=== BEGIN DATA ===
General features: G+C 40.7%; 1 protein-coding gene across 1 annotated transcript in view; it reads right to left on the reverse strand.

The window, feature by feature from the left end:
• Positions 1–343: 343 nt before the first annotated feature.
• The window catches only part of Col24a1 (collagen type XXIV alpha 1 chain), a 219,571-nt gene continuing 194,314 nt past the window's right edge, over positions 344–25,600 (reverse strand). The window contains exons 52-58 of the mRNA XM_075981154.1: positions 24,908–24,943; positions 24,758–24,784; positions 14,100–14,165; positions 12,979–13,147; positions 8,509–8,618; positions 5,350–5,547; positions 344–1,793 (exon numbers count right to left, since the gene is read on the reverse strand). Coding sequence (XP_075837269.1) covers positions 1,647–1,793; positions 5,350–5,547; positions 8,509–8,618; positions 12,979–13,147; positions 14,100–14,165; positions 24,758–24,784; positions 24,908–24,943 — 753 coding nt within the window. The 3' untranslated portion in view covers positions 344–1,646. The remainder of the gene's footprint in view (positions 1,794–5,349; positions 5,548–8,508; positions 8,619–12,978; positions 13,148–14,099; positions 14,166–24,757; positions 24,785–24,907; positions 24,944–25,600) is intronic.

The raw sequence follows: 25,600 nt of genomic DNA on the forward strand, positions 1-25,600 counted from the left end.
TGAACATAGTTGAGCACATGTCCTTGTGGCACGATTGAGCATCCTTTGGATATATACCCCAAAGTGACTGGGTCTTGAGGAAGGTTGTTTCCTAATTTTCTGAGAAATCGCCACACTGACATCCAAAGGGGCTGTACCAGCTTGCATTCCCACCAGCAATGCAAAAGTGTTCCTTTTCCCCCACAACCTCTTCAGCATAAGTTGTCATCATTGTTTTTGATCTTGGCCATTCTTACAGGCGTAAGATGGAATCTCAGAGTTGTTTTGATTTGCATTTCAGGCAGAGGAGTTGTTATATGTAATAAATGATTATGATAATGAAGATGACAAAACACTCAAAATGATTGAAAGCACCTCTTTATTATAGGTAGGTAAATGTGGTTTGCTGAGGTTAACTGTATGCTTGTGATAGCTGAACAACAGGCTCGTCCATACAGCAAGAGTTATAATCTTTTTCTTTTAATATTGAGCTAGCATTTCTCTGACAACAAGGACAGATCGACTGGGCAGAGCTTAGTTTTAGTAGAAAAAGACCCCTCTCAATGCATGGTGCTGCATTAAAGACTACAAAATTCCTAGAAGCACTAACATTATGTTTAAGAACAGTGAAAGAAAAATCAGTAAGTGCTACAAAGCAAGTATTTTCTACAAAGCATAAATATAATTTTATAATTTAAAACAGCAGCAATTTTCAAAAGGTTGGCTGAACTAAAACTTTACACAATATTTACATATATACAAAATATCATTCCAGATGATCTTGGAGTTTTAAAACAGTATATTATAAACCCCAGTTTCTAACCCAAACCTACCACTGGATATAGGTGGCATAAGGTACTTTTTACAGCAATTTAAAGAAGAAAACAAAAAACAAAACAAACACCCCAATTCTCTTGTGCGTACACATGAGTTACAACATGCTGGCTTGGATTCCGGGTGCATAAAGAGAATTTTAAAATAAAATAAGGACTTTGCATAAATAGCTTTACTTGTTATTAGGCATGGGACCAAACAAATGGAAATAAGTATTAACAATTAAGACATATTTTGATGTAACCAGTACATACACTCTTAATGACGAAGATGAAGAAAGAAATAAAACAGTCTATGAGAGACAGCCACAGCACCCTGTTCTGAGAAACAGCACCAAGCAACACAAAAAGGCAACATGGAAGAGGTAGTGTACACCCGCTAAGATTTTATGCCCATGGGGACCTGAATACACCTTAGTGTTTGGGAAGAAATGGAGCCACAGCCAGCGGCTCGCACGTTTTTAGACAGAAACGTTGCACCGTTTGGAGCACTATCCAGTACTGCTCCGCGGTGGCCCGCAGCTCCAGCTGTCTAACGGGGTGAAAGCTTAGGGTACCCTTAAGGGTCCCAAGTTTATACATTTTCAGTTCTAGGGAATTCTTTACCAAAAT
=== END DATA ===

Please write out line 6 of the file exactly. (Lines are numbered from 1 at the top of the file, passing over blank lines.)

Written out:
TGAACATAGTTGAGCACATGTCCTTGTGGCACGATTGAGCATCCTTTGGATATATACCCCAAAGTGACTGGGTCTTGAGGAAGGTTGTTTCCTAATTTTCTGAGAAATCGCCACACTGACATCCAAAGGGGCTGTACCAGCTTGCATTCCCACCAGCAATGCAAAAGTGTTCCTTTTCCCCCACAACCTCTTCAGCATAAGTTGTCATCATTGTTTTTGATCTTGGCCATTCTTACAGGCGTAAGATGGAATCTCAGAGTTGTTTTGATTTGCATTTCAGGCAGAGGAGTTGTTATATGTAATAAATGATTATGATAATGAAGATGACAAAACACTCAAAATGATTGAAAGCACCTCTTTATTATAGGTAGGTAAATGTGGTTTGCTGAGGTTAACTGTATGCTTGTGATAGCTGAACAACAGGCTCGTCCATACAGCAAGAGTTATAATCTTTTTCTTTTAATATTGAGCTAGCATTTCTCTGACAACAAGGACAGATCGACTGGGCAGAGCTTAGTTTTAGTAGAAAAAGACCCCTCTCAATGCATGGTGCTGCATTAAAGACTACAAAATTCCTAGAAGCACTAACATTATGTTTAAGAACAGTGAAAGAAAAATCAGTAAGTGCTACAAAGCAAGTATTTTCTACAAAGCATAAATATAATTTTATAATTTAAAACAGCAGCAATTTTCAAAAGGTTGGCTGAACTAAAACTTTACACAATATTTACATATATACAAAATATCATTCCAGATGATCTTGGAGTTTTAAAACAGTATATTATAAACCCCAGTTTCTAACCCAAACCTACCACTGGATATAGGTGGCATAAGGTACTTTTTACAGCAATTTAAAGAAGAAAACAAAAAACAAAACAAACACCCCAATTCTCTTGTGCGTACACATGAGTTACAACATGCTGGCTTGGATTCCGGGTGCATAAAGAGAATTTTAAAATAAAATAAGGACTTTGCATAAATAGCTTTACTTGTTATTAGGCATGGGACCAAACAAATGGAAATAAGTATTAACAATTAAGACATATTTTGATGTAACCAGTACATACACTCTTAATGACGAAGATGAAGAAAGAAATAAAACAGTCTATGAGAGACAGCCACAGCACCCTGTTCTGAGAAACAGCACCAAGCAACACAAAAAGGCAACATGGAAGAGGTAGTGTACACCCGCTAAGATTTTATGCCCATGGGGACCTGAATACACCTTAGTGTTTGGGAAGAAATGGAGCCACAGCCAGCGGCTCGCACGTTTTTAGACAGAAACGTTGCACCGTTTGGAGCACTATCCAGTACTGCTCCGCGGTGGCCCGCAGCTCCAGCTGTCTAACGGGGTGAAAGCTTAGGGTACCCTTAAGGGTCCCAAGTTTATACATTTTCAGTTCTAGGGAATTCTTTACCAAAAT